Republicans go the primary route
Town Republicans, apparently at the urging of chairman Joe Roberti, Jr., are going the primary route this fall in selecting their candidates. The Democrats remain committed to caucuses.
Democrats selected their town candidates June 27, while Republicans have to wait until the September 12 primary results to see who’s officially on their line.
That leaves Conservatives in a bit of a quandary, since they probably won’t hold their caucus until September, after seeing the outcome of the Republican primary.
Why did Saugerties Republicans switch to a primary method of selecting town candidates rather than go the caucus route again? It may have to do with the results of the Republican caucus two years ago, where the leadership’s applecart was embarrassingly overturned by some party elders.
Chairman Roberti had a slate of candidates in mind going into the 2015 caucus, including himself for a town seat. When Greg Helsmoortel was selected as their cross-endorsed supervisor candidate, and Fred Costello accomplished the same for a town council seat, Republicans were in disarray.
At the Republican caucus two years before, Roberti came under some criticism for the way he ran that caucus. Not having to deal with a caucus this year lets him concentrate on his own race.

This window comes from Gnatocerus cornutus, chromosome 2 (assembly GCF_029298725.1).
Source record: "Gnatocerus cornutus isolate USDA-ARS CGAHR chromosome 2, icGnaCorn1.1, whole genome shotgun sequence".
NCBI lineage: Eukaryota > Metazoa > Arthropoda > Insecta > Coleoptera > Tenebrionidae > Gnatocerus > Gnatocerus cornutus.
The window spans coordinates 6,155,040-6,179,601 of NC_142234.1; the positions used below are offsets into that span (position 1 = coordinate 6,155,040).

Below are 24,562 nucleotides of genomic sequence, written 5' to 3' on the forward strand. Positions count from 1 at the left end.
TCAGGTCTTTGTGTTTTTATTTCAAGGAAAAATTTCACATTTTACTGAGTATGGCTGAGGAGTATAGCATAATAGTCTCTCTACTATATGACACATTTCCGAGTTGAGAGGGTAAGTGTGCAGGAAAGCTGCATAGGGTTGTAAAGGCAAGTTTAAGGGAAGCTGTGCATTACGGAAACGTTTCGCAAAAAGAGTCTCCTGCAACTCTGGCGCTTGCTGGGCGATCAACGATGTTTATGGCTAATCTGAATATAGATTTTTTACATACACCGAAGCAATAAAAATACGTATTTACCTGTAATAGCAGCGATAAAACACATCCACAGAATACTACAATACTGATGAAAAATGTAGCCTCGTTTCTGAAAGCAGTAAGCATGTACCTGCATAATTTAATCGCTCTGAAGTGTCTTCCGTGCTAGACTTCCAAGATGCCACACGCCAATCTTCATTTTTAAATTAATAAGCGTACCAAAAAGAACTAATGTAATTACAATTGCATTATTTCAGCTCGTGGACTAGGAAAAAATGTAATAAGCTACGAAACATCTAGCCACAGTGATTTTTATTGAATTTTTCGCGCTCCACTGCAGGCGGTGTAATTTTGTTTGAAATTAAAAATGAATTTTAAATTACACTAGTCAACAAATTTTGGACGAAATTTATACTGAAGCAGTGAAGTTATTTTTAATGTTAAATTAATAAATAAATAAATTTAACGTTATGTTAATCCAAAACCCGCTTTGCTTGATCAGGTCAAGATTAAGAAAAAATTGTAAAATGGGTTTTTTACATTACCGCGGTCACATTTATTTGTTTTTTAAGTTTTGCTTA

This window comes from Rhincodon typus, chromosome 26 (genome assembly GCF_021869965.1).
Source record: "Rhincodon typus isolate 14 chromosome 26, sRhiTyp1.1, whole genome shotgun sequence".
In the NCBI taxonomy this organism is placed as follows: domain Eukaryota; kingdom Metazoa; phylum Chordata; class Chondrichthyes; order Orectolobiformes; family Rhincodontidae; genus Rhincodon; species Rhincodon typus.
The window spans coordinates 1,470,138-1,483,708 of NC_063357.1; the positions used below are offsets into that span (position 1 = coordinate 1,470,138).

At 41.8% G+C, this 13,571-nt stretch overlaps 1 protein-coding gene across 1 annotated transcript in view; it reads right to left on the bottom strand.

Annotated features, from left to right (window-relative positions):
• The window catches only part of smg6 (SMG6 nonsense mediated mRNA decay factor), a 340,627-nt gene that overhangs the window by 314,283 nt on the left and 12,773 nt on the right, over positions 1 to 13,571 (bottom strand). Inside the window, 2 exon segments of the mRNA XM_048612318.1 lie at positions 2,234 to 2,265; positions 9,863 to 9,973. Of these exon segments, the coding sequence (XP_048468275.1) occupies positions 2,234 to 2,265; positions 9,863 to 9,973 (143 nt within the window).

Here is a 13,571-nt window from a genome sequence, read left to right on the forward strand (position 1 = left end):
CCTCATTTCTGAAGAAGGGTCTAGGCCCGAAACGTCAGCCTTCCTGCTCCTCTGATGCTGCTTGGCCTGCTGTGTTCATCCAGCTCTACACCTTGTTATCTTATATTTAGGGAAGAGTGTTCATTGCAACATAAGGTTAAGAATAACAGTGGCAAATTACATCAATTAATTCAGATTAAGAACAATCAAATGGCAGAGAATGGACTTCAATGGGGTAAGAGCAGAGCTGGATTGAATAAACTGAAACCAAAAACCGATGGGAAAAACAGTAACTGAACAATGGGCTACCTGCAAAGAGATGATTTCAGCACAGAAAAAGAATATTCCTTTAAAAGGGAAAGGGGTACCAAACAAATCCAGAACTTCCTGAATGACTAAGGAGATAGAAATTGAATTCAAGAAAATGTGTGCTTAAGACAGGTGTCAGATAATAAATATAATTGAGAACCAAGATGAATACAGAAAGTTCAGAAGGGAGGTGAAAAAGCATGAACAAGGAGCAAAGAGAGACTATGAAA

A primary should attract a higher number of voters than a caucus would. It’s easier for a chairman to get his people out to the polls to vote in a relatively short time, rather than sit and stand at a caucus that can go on for hours. Too many people walk out in the middle of caucuses. Candidates at caucuses hate seeing their supporters leave before their vote.
With Democrats having their slate of candidates picked, and Republicans having to wait another two months, Democrats are seemingly in an advantageous position. They can start organizing and putting together their campaign brochures and ads. The Republicans will be concentrating instead on Republican candidates challenging each other leading up to the September primary.
There’s also always the possibility a surprise Republican candidate may enter the fray by collecting enough petition signatures.
Then there’s recovery time from bruises. Caucuses and primaries yield winners and losers. The candidates and their supporters feel the aches and pains of a primary battle. A caucus held in the summer allows some time to heal those bruises before the fall election campaign, and to kiss and make up. A September primary provides less time to do so.
I’ll take a look at the Saugerties races for county legislature in an upcoming column. For the first time in years, all the incumbents will have challengers.